History… part 2


It was the early 80’s, and at this point in my career, I was committed to being an enamelist, but not committed to being a jeweler.  In fact, my first production items were fruit shaped light switch covers. People loved them, and the most frequent comment I heard at shows was “Oh look, switch plates, cute for a kitchen!” Funnily, the most frequent response to that comment from the accompanying friend was “Whaaat! Switch blades?!?” (No!… Not cute for a kitchen).  I was surprised one day to see my fruit light switch covers on their own cover…on the back of a catalog in my mailbox. I had been ripped off! I decided to shift my focus entirely to my jewelry line.





I was most often working in the cloisonné technique, and my wall pieces, brooches and pendants were all one of a kind… . I was inspired by botanical forms and used lots of swirly lines, somewhat in the style of  Art Nouveau.
I liked cloisonné, but was feeling a little limited in that all of the lines that were such an integral part of the design were of the same dimension,  defined by the thin cloisonné wires. It must also be said that cloisonné is a very labor intensive technique!  In 1984 I began to work on designing a line of production jewelry in the champlevé technique. Cutting out the intricate piercings with a jewelry saw to form the design was labor intensive as well, but gave me the freedom of form that I had been seeking. After I had fabricated each design, I was able to duplicate the tedious metal work through lost wax casting, and move on to enameling the pieces in a variety of colorways.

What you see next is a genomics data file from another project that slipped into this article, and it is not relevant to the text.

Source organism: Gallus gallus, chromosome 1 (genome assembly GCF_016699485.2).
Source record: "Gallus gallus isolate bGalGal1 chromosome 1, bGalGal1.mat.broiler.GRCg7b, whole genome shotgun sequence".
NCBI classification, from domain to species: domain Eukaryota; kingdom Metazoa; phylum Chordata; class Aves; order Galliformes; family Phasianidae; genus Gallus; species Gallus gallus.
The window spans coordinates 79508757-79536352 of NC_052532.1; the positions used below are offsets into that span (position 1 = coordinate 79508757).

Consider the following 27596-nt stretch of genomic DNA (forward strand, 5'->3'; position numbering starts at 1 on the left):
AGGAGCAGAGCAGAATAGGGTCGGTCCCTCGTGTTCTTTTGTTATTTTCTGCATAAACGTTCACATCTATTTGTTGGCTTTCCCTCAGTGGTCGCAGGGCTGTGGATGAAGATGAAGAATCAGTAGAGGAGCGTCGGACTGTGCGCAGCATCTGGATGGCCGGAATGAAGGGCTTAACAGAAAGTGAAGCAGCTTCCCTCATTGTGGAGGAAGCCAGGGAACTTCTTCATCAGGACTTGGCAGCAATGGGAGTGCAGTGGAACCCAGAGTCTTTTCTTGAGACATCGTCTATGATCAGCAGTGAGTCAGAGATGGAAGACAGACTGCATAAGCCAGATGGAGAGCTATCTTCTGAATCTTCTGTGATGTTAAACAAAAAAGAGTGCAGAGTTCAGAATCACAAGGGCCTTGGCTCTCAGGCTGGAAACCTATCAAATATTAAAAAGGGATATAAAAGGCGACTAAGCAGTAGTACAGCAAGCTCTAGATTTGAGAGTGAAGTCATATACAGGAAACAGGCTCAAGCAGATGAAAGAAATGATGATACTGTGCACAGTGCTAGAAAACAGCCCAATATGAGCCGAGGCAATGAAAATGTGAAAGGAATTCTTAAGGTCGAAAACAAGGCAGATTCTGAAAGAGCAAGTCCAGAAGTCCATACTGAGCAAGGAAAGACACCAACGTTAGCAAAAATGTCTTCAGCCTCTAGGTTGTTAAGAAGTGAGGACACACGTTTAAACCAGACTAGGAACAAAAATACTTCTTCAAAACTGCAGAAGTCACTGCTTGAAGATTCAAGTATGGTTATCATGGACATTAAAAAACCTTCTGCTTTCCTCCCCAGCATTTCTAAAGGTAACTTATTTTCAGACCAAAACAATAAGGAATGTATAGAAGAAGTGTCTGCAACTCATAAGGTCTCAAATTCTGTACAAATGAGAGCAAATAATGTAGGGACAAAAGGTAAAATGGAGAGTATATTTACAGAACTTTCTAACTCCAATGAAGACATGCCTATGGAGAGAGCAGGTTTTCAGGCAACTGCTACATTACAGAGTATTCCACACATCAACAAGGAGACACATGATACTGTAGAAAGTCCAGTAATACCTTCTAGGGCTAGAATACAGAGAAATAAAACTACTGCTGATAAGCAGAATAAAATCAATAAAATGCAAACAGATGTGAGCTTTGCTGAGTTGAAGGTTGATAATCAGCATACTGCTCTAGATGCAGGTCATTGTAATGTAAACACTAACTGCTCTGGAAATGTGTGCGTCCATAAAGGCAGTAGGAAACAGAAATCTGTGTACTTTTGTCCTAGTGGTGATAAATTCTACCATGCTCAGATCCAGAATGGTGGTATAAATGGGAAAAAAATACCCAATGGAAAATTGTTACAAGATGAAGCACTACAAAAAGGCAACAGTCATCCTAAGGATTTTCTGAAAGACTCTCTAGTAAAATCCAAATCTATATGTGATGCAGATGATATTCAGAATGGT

I had been taught that it was always necessary to counter enamel. This is when  enamel is applied to the back of the piece to balance the stress on the metal from the enamel on the front of the piece, and is meant to insure that the enamel will not pop off of the surface . I certainly found this old adage to be true when enameling large pieces like the switch plates, but I began to experiment with using thinner layers of enamel that were protected on all sides by the silver structure of the piece. To test their durability, I tentatively dropped my prototype on the floor to see what would happen..all OK!  Next, I threw it at the floor vigorously, inadvertently put a brooch attached to a blouse through the washing machine, and again inadvertently, ran over a pendant with the car…it looked fine until I ran over it with the car…(not recommended). Once I found that my pieces were sound with no counter enamel, my production time was cut in half! I introduced my “line” for the first time, mostly floral and bird forms. Success was slow in coming, but soon I was getting into larger and better shows. I learned a lot at these shows about selling and the art of display. My first booth was so unstable that I had to construct a spider web of strings across the top to keep it from listing to one side. My second booth utilized some old porch posts that I had laboriously stripped and transported from show to show on the roof of my VW Bug. Unfortunately success was still too slow in coming, and it was not just because of the funky/folksy booths. It  was a eureka moment when I realized that though I liked my work,  I didn’t love it, and that was the key.  I was trying too hard to design for what I thought that other people would like instead of designing for myself. I was rapidly transforming from a hippie into a hipster , and my work had to evolve!